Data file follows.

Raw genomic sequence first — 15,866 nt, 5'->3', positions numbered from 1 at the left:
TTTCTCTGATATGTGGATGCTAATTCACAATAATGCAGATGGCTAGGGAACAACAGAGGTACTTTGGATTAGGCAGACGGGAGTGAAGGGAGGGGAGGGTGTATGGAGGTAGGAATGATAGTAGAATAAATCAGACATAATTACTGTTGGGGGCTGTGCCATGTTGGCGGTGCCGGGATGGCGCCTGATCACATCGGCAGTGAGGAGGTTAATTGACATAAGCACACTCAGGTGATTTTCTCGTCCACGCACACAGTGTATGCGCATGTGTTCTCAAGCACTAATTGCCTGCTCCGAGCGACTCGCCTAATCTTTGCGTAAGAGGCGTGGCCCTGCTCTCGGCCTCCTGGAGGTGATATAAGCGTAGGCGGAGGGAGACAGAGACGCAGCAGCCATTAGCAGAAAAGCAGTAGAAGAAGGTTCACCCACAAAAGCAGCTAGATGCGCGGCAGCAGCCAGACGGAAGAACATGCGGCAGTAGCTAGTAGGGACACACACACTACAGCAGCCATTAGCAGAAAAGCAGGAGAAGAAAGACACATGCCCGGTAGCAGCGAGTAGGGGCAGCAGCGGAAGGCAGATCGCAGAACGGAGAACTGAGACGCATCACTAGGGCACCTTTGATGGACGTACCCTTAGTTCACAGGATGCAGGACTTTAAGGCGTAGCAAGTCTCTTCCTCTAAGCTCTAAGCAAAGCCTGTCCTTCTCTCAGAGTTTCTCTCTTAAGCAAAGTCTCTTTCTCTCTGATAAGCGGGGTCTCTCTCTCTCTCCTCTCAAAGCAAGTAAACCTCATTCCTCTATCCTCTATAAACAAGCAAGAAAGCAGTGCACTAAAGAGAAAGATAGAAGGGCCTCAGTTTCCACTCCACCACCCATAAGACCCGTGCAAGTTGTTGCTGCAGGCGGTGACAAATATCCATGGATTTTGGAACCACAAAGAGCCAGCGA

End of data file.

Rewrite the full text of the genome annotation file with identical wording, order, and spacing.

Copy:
Raw genomic sequence first — 15,866 nt, 5'->3', positions numbered from 1 at the left:
TTTCTCTGATATGTGGATGCTAATTCACAATAATGCAGATGGCTAGGGAACAACAGAGGTACTTTGGATTAGGCAGACGGGAGTGAAGGGAGGGGAGGGTGTATGGAGGTAGGAATGATAGTAGAATAAATCAGACATAATTACTGTTGGGGGCTGTGCCATGTTGGCGGTGCCGGGATGGCGCCTGATCACATCGGCAGTGAGGAGGTTAATTGACATAAGCACACTCAGGTGATTTTCTCGTCCACGCACACAGTGTATGCGCATGTGTTCTCAAGCACTAATTGCCTGCTCCGAGCGACTCGCCTAATCTTTGCGTAAGAGGCGTGGCCCTGCTCTCGGCCTCCTGGAGGTGATATAAGCGTAGGCGGAGGGAGACAGAGACGCAGCAGCCATTAGCAGAAAAGCAGTAGAAGAAGGTTCACCCACAAAAGCAGCTAGATGCGCGGCAGCAGCCAGACGGAAGAACATGCGGCAGTAGCTAGTAGGGACACACACACTACAGCAGCCATTAGCAGAAAAGCAGGAGAAGAAAGACACATGCCCGGTAGCAGCGAGTAGGGGCAGCAGCGGAAGGCAGATCGCAGAACGGAGAACTGAGACGCATCACTAGGGCACCTTTGATGGACGTACCCTTAGTTCACAGGATGCAGGACTTTAAGGCGTAGCAAGTCTCTTCCTCTAAGCTCTAAGCAAAGCCTGTCCTTCTCTCAGAGTTTCTCTCTTAAGCAAAGTCTCTTTCTCTCTGATAAGCGGGGTCTCTCTCTCTCTCCTCTCAAAGCAAGTAAACCTCATTCCTCTATCCTCTATAAACAAGCAAGAAAGCAGTGCACTAAAGAGAAAGATAGAAGGGCCTCAGTTTCCACTCCACCACCCATAAGACCCGTGCAAGTTGTTGCTGCAGGCGGTGACAAATATCCATGGATTTTGGAACCACAAAGAGCCAGCGA